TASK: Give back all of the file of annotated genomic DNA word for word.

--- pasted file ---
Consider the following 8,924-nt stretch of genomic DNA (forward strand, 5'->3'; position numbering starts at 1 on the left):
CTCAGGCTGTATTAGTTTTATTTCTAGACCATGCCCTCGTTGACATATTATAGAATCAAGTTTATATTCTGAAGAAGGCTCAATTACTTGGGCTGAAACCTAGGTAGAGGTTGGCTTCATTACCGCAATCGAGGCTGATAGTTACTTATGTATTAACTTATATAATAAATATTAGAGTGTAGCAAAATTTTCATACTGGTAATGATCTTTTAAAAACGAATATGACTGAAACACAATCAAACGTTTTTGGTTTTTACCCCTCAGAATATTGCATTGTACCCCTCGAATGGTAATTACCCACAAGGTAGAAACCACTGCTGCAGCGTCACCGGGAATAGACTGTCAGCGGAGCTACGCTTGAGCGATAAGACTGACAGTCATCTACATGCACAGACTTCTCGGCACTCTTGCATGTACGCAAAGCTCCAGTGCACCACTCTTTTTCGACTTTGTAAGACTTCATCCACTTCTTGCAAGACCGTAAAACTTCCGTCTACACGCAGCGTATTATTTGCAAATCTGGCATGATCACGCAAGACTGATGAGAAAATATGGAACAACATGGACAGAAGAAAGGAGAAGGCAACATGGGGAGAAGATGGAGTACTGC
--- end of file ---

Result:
Consider the following 8,924-nt stretch of genomic DNA (forward strand, 5'->3'; position numbering starts at 1 on the left):
CTCAGGCTGTATTAGTTTTATTTCTAGACCATGCCCTCGTTGACATATTATAGAATCAAGTTTATATTCTGAAGAAGGCTCAATTACTTGGGCTGAAACCTAGGTAGAGGTTGGCTTCATTACCGCAATCGAGGCTGATAGTTACTTATGTATTAACTTATATAATAAATATTAGAGTGTAGCAAAATTTTCATACTGGTAATGATCTTTTAAAAACGAATATGACTGAAACACAATCAAACGTTTTTGGTTTTTACCCCTCAGAATATTGCATTGTACCCCTCGAATGGTAATTACCCACAAGGTAGAAACCACTGCTGCAGCGTCACCGGGAATAGACTGTCAGCGGAGCTACGCTTGAGCGATAAGACTGACAGTCATCTACATGCACAGACTTCTCGGCACTCTTGCATGTACGCAAAGCTCCAGTGCACCACTCTTTTTCGACTTTGTAAGACTTCATCCACTTCTTGCAAGACCGTAAAACTTCCGTCTACACGCAGCGTATTATTTGCAAATCTGGCATGATCACGCAAGACTGATGAGAAAATATGGAACAACATGGACAGAAGAAAGGAGAAGGCAACATGGGGAGAAGATGGAGTACTGC